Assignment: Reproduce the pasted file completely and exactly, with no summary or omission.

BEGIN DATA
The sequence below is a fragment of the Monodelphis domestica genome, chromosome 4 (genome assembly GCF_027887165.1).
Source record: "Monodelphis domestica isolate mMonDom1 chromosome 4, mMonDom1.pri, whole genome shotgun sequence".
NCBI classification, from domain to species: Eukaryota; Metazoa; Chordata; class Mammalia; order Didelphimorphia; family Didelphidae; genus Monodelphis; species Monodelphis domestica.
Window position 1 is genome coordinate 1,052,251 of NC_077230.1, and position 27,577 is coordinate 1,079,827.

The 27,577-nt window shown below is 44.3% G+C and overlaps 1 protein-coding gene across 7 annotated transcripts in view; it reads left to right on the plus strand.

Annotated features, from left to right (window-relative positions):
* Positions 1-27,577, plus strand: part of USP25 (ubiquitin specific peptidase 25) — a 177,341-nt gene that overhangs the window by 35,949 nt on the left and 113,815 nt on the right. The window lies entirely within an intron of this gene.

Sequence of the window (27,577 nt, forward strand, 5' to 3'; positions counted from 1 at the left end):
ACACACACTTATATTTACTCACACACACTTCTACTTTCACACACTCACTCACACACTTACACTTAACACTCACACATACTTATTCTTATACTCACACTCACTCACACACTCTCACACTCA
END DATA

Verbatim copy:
The sequence below is a fragment of the Monodelphis domestica genome, chromosome 4 (genome assembly GCF_027887165.1).
Source record: "Monodelphis domestica isolate mMonDom1 chromosome 4, mMonDom1.pri, whole genome shotgun sequence".
NCBI classification, from domain to species: Eukaryota; Metazoa; Chordata; class Mammalia; order Didelphimorphia; family Didelphidae; genus Monodelphis; species Monodelphis domestica.
Window position 1 is genome coordinate 1,052,251 of NC_077230.1, and position 27,577 is coordinate 1,079,827.

The 27,577-nt window shown below is 44.3% G+C and overlaps 1 protein-coding gene across 7 annotated transcripts in view; it reads left to right on the plus strand.

Annotated features, from left to right (window-relative positions):
* Positions 1-27,577, plus strand: part of USP25 (ubiquitin specific peptidase 25) — a 177,341-nt gene that overhangs the window by 35,949 nt on the left and 113,815 nt on the right. The window lies entirely within an intron of this gene.

Sequence of the window (27,577 nt, forward strand, 5' to 3'; positions counted from 1 at the left end):
ACACACACTTATATTTACTCACACACACTTCTACTTTCACACACTCACTCACACACTTACACTTAACACTCACACATACTTATTCTTATACTCACACTCACTCACACACTCTCACACTCA